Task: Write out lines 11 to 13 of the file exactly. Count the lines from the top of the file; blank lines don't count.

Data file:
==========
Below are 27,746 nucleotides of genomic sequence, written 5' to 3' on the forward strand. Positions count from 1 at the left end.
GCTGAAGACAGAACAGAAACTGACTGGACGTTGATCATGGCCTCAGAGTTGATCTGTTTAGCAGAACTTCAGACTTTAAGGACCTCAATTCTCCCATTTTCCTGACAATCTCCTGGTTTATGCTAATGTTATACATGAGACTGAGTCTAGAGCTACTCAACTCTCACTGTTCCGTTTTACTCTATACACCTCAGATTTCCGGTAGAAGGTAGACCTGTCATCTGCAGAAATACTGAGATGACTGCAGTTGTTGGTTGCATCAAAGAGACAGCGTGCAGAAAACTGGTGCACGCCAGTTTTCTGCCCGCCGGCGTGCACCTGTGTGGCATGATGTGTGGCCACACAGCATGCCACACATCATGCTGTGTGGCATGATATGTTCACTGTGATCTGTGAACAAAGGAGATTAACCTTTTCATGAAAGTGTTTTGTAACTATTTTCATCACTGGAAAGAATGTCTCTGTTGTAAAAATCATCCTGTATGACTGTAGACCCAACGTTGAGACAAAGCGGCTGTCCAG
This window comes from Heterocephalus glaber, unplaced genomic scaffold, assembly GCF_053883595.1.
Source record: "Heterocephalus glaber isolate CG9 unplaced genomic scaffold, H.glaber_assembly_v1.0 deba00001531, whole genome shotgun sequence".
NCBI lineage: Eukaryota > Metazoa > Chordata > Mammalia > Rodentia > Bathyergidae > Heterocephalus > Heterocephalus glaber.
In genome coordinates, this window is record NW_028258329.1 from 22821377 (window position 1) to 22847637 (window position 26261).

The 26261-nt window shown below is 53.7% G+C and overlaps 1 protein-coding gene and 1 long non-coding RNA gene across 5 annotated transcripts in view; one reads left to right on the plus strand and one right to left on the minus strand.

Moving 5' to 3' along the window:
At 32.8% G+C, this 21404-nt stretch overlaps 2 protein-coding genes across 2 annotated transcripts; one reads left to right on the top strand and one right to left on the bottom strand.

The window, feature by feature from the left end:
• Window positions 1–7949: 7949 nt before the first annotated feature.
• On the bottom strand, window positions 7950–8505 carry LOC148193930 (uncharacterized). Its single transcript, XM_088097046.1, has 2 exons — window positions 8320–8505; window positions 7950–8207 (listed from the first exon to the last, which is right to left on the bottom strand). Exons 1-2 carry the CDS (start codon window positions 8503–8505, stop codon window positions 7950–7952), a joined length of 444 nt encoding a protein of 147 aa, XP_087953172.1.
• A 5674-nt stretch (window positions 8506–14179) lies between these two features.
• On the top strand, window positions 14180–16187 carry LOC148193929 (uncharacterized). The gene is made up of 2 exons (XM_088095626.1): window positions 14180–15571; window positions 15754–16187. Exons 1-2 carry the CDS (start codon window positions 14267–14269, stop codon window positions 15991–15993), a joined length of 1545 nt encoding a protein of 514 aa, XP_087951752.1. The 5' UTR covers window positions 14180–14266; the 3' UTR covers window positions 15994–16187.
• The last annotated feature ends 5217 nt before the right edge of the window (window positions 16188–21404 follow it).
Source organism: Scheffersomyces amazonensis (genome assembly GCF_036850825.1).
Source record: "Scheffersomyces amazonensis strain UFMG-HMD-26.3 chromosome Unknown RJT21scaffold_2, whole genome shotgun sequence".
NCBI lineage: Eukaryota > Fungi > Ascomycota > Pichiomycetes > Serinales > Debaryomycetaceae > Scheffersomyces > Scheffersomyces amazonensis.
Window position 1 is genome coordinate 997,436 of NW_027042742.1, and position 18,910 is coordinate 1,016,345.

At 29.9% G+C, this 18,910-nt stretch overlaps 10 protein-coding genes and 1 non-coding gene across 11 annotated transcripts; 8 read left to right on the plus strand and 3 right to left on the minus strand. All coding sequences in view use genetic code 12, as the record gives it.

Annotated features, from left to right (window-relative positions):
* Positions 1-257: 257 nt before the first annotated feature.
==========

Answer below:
• Window positions 1–7949: 7949 nt before the first annotated feature.
• On the bottom strand, window positions 7950–8505 carry LOC148193930 (uncharacterized). Its single transcript, XM_088097046.1, has 2 exons — window positions 8320–8505; window positions 7950–8207 (listed from the first exon to the last, which is right to left on the bottom strand). Exons 1-2 carry the CDS (start codon window positions 8503–8505, stop codon window positions 7950–7952), a joined length of 444 nt encoding a protein of 147 aa, XP_087953172.1.
• A 5674-nt stretch (window positions 8506–14179) lies between these two features.